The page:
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Captains hat on a jetty

National Boat Safety Week

At the end of the 1820’s the Derbal Yerrigan or Swan River as we know it, was still full of lush trees overhanging the foreshore with shallow riverbeds,  plenty of fish and bush tucker, and dreamtime stories about the Wagul. It was quiet, except for the wild life. The Indigenous was not boating people and would only cross the river where the sandbars allowed them.

Boating became the new way to transport, explore and trade between places in the early settlers years. Large ships, barges and smaller rowing boats started to fill the river. Goods from Fremantle had to be transported to the Upper Reaches, before the railway was built here in Western Australia. Industrial waste and petrol was poured into the river and most of the pure beauty diminished.
an old photo of a large barge in Maylands

Today, the upper reaches of the river is only for recreational use. It’s a place to play, enjoy and spend time with family and friends on the water. Jet skies, rec fishing, crabbing and catching prawns, leisure and passenger boats. We take pride in our playground and we look after it so it can stay our playground for years to come.

With so many different vessels on the river at one time, we need to have rules and regulations to stay safe. This is on the jetty, the boat ramp, whilst on the river (navigation and equipment) and the way we look after our vessels.
From October 2 to October 8 is National Safe Boating Week. It is an initiative by Anzsbeg – Australian New Zealand Safe Boating Education Group – to increase knowledge about safe boating practices and to promote responsible boat ownership for both commercial and recreational use. It’s a timely reminder just before the peak boating season starts.

Selfies on the bow of the boat
Nauti Picnics wanted to jump on board and give you a few tips on what Safety means here at Nauti and how you play a role and what you can do to ensure you, your children and your crew is safe on the Swan River aboard our electric boat.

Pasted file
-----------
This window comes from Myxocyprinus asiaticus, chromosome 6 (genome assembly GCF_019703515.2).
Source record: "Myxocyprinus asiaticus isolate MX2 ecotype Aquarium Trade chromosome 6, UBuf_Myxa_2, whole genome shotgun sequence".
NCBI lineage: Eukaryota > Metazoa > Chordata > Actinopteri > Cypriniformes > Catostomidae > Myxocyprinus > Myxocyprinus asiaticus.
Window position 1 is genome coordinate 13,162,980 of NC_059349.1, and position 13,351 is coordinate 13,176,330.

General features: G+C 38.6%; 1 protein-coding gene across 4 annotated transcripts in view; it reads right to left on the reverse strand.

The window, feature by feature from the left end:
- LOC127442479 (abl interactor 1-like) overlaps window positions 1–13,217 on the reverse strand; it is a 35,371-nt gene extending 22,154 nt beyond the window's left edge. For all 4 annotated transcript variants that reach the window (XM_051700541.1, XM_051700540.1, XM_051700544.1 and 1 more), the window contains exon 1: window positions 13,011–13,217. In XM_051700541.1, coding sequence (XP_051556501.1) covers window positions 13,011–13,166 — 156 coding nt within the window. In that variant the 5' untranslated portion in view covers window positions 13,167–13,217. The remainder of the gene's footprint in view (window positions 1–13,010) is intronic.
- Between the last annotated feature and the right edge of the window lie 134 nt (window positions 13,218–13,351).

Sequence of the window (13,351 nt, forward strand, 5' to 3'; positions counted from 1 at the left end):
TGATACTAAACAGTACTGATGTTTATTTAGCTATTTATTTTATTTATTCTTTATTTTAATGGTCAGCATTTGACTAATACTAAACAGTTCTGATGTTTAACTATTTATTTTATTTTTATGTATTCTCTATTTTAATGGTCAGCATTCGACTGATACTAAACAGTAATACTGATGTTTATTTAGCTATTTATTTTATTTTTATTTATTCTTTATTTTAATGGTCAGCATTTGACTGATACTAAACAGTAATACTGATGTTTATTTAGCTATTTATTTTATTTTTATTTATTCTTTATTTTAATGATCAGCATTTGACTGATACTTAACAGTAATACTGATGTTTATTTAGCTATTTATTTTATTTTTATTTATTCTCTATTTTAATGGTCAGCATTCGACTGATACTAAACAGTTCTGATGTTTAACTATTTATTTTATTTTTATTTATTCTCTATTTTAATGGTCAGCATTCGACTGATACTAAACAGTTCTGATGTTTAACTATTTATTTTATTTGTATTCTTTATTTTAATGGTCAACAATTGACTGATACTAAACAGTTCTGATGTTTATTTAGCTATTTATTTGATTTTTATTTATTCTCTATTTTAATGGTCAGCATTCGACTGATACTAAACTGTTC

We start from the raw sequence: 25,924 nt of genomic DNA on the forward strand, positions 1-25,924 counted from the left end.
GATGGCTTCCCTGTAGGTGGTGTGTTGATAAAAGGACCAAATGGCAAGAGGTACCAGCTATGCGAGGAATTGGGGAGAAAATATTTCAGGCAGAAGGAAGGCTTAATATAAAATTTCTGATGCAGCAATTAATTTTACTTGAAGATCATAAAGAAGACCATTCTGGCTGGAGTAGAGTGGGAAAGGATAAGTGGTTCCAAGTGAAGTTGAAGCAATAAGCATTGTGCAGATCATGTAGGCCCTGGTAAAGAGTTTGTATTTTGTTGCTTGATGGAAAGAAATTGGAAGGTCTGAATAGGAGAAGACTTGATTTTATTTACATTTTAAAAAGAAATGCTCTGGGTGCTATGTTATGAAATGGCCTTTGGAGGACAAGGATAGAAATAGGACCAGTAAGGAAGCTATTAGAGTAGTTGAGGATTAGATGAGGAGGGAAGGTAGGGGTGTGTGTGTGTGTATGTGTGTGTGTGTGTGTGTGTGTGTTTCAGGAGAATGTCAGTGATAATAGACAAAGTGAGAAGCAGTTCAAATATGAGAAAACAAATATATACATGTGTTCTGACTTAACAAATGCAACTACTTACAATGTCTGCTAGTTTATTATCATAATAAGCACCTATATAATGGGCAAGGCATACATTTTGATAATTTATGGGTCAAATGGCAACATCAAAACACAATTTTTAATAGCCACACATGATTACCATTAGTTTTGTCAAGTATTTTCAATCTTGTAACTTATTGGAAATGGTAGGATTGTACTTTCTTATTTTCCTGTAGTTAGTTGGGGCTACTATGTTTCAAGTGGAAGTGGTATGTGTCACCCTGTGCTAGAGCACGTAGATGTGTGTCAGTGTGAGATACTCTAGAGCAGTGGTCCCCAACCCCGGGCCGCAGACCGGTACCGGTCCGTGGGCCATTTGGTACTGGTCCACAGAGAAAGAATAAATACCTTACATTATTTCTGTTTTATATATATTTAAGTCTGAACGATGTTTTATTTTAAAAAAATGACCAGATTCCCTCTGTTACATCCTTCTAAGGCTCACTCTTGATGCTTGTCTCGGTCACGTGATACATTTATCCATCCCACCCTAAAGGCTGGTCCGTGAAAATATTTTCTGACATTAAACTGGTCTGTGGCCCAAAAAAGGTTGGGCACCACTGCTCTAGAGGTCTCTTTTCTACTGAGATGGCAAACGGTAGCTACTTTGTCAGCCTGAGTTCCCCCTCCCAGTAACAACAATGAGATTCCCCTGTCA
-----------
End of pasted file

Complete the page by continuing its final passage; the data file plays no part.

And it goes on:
1. Plan your trip.
    We have placed our handy map on our website, in your confirmation email and on board our boat. It’s always good to be prepared, so have a look at the navigations and which way you would like to go! The map will show you markers, channels and which jetties to stop at.
    Make sure you pay attention to the markers along the river and follow them throughout your journey. These are placed to ensure you are in a safe place while on the river.
    The “Off The Grid” route is a lot calmer than heading down to “ElectriCity” ie if you are unsure about being the skipper.
  2. Pay attention to safety information.
    This year we introduced safety waivers and briefing prior to your hire. This was again to prepare you, especially if you are a landlubber and have not been at the helm before. It is also a reminder to those who have a skipper’s ticket, but may not have used it lately. This information is crucial as it tells you what and how to do things onboard. We also give you a “crash” course (safety induction) in boat handling on the jetty prior to setting you off on your adventure.
  3. Life Jackets.
    Wearing a Life jacket is the best way to help prevent drowning should someone fall overboard. Even if a child or an adult is a good swimmer, personally, we think they should all wear life jackets as we never know what might happen should an accident happen.
    Right now it’s only children under 10 that it is mandatory for. And we keep adult life jacket in the hull. Keep an eye out for possible changes soon.
  4. Keep Right.
    While vehicle drivers are used to keeping left, it is the opposite on the water.  Skippers of a vessel stay to the right of the middle on the water. The golden rule in sailing is “Look to the right, give way to the right, turn to the right and stay to the right. Always keep right in channels.” So, keep right! We don’t want you to get stuck in the sandbars or be on a collision route so it’s important that you do remember to stay far away from the foreshore on the right hand side of the river. We have installed a GPS tracker in the hire boat and we will be able to remind you should you be forgetful.
  5. Fair Winds.
    The weather plays a huge part in making your day as perfect as can be. It can easily be forgotten in the lead up to your boat hire, but it can actually make or break your day.
    Be sure to keep an eye out on the forecast in the days prior. We absolutely do. Check the sun, the rain, the wind and most importantly the gust. With gusts around 30km +, we do not operate due to the unpleasantness of controlling the boat, the picnic on the table flying off and your safety on the water. If the conditions aren’t suitable, we will definitely let you know, and we are happy to reschedule to a beautiful sunny day.

a group of people sitting at a table with food

It is a lot to take in, but we promise you it is worth it if you take safety into consideration and follow some easy rules and regulations. Do you remember when you first got your drivers license? Well, that’s how it feels like every time you are behind the helm. Exhilaration. Slight fear. But most of all – FREEDOM! And when hiring a boat with Nauti Picnics, you don’t have to worry about all the other safety subjects like maintenance, trailer repairs, insurance and Safety Management Systems from authorities.  Your job is to enjoy the flow!
For more tips on safety, check our other blog here